Court Resolves Asbestos Testing Standard Controversy

January 1, 2007

A recent decision by the court of appeals clarifies a building material asbestos testing standard applicable to demolition and remodeling projects. In State of Wisconsin v. Harenda Enterprises, Inc., the court held that an EPA “clarification” of the standard could not be interpreted and enforced by the DNR as though the “clarification” were the rule.

State and Federal regulations require that precautions be taken to prevent and mitigate the release of asbestos if asbestos-containing material (ACM) will be disturbed by demolition or remodeling. At issue in Harenda, was the DNR’s application of the testing standard used to determine whether building materials meet the regulatory definition of ACM.

The regulation as stated in the Wisconsin Administrative Code provides that levels of asbestos found in each discrete stratum in a non-homogenous building material sample are combined to yield an estimate of asbestos content for the entire sample. If the average across all strata is greater than 1 percent the material is classified as ACM.

The DNR argued that the EPA clarifications, never formally adopted as law by Federal or State government, should be considered in interpreting the testing standard. In essence, the clarifications would classify material as ACM if the level of asbestos found in any strata contains more than 1 percent asbestos.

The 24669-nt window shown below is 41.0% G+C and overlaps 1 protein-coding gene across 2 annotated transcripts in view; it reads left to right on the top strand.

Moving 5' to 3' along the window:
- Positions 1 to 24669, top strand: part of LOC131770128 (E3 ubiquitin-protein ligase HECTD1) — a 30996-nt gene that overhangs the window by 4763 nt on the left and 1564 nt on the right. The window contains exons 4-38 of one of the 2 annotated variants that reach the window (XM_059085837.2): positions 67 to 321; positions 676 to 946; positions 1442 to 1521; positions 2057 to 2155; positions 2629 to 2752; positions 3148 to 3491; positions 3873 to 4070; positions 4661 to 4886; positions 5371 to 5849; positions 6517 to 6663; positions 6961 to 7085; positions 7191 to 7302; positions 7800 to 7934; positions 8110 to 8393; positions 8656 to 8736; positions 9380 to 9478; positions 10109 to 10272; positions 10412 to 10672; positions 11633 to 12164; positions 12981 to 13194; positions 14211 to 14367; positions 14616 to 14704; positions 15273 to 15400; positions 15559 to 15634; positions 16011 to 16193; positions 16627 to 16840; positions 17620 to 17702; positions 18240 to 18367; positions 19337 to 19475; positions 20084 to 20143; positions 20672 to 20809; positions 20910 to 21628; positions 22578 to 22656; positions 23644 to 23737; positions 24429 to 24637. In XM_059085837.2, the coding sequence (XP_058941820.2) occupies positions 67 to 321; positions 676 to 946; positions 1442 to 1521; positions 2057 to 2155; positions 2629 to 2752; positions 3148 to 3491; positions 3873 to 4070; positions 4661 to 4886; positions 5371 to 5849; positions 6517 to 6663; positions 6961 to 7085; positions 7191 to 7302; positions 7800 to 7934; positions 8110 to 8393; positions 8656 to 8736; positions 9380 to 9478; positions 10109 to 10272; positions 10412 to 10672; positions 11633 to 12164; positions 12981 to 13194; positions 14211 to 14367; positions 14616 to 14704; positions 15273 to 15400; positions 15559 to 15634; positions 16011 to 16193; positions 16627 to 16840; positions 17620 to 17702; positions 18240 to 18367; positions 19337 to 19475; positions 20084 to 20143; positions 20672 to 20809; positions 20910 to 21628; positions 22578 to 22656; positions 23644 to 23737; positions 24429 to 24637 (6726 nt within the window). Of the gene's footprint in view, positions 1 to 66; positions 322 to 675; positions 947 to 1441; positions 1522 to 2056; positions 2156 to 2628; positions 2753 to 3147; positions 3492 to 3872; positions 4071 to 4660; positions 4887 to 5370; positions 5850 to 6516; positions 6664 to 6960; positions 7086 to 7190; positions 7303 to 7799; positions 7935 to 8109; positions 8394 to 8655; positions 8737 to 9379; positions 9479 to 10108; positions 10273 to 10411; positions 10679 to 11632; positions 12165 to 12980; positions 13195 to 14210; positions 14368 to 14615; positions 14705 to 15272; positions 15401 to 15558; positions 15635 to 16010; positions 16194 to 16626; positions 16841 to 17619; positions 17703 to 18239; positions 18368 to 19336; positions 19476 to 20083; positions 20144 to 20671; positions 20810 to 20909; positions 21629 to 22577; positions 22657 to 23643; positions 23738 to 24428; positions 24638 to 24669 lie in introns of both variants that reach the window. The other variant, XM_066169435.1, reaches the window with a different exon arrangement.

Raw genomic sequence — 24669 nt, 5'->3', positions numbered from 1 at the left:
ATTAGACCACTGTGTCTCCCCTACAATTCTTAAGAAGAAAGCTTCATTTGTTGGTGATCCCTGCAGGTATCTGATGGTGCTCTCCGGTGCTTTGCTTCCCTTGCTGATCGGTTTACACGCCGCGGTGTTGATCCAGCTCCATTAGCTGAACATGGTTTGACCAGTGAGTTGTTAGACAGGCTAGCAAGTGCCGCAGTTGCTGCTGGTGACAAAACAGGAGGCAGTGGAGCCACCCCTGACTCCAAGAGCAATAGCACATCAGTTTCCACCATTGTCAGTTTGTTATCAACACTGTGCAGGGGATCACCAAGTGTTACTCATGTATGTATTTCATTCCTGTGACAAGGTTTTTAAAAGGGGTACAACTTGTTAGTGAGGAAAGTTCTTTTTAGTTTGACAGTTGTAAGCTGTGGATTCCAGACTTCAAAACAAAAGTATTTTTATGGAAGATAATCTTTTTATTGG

The DNR applied the standard set out in the Wis. Admin. Code together with the clarification so that more building materials would be classified as ACM than would be under the rule stated in the Code if applied alone.

The court disagreed. It held that while administrative agencies are entitled to deference in interpreting their own regulations, no deference is owed when the interpretation is inconsistent with the plain language of the regulation. The court found that the testing standard included in the Wis. Admin. Code provided a clear command; therefore any interpretation at odds with that clear language is owed no deference even if interpretation is provided by the administrative agency which created the rule in the first instance.

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